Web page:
Llordés et al. at Lawrence Berkeley National Laboratory (USA) have reported these days in Nature an outstandng electrochromic device capable to block near-infrared and visible light selectively and independently by varying the applied electrochemical voltage over a range of 2.5 volts. This material demonstrates a novel optical switching behaviour that will enable the dynamic control of solar radiation through windows.
The change in transmittance is achieved at different voltages applied to the device (left graph). The right picture shows the device at fully transparent state (pictures from Nature).
They achieve this by incorporating tin-doped indium oxide (ITO) nanocrystals into niobium oxide glass. This synthetic strategy is called "nanocrystal-in-glass" and nanocrystals become covalently bonded into the amorphous material, resulting in a new amorphous structure. The nanocrystal-in-glass film switches progressively between three optical states:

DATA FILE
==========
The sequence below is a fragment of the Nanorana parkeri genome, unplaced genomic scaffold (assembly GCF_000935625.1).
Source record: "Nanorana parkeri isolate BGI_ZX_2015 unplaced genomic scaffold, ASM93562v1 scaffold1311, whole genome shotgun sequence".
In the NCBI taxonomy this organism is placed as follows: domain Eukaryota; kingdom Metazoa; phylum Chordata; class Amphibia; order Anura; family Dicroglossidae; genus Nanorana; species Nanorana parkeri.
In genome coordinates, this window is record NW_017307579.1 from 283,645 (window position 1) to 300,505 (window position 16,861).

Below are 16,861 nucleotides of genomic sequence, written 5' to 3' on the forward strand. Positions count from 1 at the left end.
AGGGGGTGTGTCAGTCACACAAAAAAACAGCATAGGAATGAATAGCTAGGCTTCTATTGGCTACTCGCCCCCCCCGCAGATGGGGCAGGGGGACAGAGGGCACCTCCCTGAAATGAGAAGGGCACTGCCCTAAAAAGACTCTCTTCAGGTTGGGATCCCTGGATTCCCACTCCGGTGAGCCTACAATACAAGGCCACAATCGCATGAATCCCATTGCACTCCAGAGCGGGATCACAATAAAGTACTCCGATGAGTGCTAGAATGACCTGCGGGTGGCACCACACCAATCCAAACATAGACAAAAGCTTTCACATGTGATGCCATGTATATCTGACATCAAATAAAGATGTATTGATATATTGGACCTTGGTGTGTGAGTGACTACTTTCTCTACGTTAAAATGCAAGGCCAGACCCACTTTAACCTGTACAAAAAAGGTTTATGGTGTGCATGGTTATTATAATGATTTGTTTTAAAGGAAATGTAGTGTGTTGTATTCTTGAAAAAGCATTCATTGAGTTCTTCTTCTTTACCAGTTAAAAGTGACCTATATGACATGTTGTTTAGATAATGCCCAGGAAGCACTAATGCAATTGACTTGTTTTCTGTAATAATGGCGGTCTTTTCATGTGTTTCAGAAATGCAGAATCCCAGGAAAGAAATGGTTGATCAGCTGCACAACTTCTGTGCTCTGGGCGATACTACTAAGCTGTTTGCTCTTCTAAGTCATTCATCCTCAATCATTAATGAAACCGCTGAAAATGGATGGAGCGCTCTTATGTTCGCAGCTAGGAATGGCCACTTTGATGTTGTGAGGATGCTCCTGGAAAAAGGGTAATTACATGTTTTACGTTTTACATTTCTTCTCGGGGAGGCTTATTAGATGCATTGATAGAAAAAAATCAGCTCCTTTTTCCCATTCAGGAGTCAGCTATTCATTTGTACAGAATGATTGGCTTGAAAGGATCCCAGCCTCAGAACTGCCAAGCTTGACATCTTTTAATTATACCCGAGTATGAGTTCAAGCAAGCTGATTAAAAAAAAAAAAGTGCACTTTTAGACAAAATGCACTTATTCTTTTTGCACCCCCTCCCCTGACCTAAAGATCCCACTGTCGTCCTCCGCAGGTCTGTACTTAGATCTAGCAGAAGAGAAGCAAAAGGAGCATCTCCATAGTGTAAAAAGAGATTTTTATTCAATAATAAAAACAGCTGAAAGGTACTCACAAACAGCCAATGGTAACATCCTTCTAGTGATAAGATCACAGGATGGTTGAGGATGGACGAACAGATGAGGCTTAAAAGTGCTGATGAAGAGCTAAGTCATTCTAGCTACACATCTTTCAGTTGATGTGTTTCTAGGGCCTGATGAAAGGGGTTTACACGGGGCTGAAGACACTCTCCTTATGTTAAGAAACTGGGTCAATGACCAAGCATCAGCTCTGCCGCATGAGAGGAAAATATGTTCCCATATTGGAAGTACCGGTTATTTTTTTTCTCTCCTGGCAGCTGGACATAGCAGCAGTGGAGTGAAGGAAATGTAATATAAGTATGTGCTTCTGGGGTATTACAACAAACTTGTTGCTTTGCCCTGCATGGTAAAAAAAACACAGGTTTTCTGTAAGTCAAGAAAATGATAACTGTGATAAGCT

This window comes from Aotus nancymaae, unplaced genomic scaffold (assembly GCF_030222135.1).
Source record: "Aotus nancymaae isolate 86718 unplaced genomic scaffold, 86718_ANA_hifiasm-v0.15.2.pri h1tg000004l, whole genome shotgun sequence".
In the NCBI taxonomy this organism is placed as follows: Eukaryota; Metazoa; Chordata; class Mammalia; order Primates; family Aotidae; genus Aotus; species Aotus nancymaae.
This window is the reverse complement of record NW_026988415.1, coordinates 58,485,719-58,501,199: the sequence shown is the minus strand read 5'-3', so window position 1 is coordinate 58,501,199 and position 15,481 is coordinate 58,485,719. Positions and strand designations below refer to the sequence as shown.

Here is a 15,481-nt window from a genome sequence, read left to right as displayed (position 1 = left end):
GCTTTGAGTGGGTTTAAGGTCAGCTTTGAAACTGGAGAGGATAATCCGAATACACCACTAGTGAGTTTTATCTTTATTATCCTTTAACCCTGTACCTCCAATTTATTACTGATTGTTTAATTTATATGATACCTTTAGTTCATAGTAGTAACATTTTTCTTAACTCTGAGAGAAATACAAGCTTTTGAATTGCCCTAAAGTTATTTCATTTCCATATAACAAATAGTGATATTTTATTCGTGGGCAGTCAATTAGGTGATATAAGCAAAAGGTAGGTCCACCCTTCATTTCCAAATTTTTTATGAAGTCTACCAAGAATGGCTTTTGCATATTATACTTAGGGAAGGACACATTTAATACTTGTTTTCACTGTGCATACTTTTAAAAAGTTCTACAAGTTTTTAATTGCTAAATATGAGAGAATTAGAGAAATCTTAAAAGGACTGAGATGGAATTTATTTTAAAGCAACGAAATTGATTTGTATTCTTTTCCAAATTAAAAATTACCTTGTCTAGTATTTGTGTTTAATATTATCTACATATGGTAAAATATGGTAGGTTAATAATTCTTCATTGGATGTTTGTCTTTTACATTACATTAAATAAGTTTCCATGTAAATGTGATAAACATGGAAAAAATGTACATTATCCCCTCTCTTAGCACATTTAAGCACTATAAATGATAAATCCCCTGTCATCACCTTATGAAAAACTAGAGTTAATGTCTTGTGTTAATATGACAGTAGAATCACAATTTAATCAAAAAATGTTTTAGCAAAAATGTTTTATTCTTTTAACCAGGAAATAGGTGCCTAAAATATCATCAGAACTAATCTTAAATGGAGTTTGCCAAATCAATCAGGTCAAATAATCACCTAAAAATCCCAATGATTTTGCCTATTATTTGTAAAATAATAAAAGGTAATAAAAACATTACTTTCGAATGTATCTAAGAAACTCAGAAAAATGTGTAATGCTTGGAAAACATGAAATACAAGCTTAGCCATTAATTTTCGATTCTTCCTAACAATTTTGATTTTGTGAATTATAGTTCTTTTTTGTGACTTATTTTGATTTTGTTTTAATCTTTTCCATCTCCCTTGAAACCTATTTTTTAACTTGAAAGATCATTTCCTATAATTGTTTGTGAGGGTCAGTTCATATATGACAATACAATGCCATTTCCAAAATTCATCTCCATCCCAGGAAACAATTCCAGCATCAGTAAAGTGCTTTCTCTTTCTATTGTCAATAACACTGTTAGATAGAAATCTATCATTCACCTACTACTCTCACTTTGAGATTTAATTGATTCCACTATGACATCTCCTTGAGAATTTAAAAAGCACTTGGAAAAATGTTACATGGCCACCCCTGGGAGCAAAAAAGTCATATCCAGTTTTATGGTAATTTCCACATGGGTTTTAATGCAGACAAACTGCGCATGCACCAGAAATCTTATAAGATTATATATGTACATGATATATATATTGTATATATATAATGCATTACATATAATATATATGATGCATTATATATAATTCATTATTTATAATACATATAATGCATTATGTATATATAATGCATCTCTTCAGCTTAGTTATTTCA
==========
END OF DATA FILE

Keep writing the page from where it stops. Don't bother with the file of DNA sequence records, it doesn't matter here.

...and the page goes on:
- Fully transparent (at 4V versus Li)
- Selective blocking of near-infrared (around 2.3 V)
- Simultaneous blocking of visible and near-infrared (1.5 V)
Thus, solar radiation can now be dynamically modulated with spectral selectivity. For example, we can select reducing the infrared part during hot days (reducing the air conditioning consumption). Both infrared and visible can be cut down in very hot days to gain also privacy and reduce heat input further, or we can also leave it transparent during the winter. Additionally the new material is also highly stable to swith on/off cycling.